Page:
You've changed the permissions of one or more of
sudo's configuration files. Because the files could potentially lead to major insecurity on some systems with the wrong permissions,
sudo refuses to work at all unless their permissions are set correctly. Since
sudo will not work, you cannot use it to become
root (the superuser) to fix them.
However, there are actually two mechanisms used on a desktop Ubuntu system to perform actions as
sudo, and PolicyKit. PolicyKit provides a command that you can use to run run non-graphical programs as
root, similar to sudo: the
If your problem is that the file
/etc/sudoers has the wrong permissions, you can fix this with:
pkexec chmod 440 /etc/sudoers
Then you should be able to use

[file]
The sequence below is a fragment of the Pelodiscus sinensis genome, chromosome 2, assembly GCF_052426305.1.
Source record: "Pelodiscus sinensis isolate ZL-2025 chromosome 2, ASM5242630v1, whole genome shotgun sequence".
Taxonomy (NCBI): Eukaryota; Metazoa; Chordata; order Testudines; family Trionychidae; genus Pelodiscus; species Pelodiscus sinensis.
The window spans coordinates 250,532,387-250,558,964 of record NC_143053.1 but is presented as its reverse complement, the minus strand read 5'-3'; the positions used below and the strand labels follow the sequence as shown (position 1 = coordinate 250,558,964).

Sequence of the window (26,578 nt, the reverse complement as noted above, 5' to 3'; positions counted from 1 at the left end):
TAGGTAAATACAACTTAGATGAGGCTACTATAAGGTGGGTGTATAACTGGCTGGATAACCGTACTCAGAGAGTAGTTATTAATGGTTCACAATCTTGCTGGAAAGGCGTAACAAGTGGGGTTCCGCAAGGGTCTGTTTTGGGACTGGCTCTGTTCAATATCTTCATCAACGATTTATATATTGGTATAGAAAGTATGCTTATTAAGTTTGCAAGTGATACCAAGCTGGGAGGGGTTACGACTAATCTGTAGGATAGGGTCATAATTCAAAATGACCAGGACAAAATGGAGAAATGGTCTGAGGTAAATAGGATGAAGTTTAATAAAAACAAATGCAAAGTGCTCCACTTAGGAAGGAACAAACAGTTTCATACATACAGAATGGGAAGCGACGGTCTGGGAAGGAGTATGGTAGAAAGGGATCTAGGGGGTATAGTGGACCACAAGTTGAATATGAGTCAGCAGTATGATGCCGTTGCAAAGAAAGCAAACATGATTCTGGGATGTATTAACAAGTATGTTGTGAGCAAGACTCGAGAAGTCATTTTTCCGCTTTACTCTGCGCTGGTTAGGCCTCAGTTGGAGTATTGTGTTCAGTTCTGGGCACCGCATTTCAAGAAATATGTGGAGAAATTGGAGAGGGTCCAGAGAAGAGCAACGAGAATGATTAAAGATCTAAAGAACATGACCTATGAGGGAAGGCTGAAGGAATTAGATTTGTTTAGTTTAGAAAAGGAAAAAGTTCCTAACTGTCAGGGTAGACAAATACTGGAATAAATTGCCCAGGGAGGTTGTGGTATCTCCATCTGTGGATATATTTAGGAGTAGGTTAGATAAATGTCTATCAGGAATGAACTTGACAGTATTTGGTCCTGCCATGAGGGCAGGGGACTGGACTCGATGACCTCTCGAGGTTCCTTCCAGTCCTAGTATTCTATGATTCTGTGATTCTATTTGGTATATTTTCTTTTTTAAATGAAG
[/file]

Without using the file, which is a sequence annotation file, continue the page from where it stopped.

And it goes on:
sudo again. (You can try running a harmless command like
sudo ls to find out.)
If there are files in
/etc/sudoers.d that have the wrong permissions, you may have to set their permissions correctly, in a similar manner. Or just do it for all of them at once:
pkexec chmod 440 /etc/sudoers.d/*
README file in there is required to have these restrictive permissions, so there should be no problem using that command. However, you likely don't need it, if it's just
/etc/sudoers itself that got the wrong permissions.)
See also this related question.
You might have been tempted to change the permissions of
/etc/sudoers or of a file in
/etc/sudoers.d to edit it. You should not do this, and you do not need to. In the future, you should use
visudo to edit these files instead. That does so safely, and prevents the problem you are now experiencing.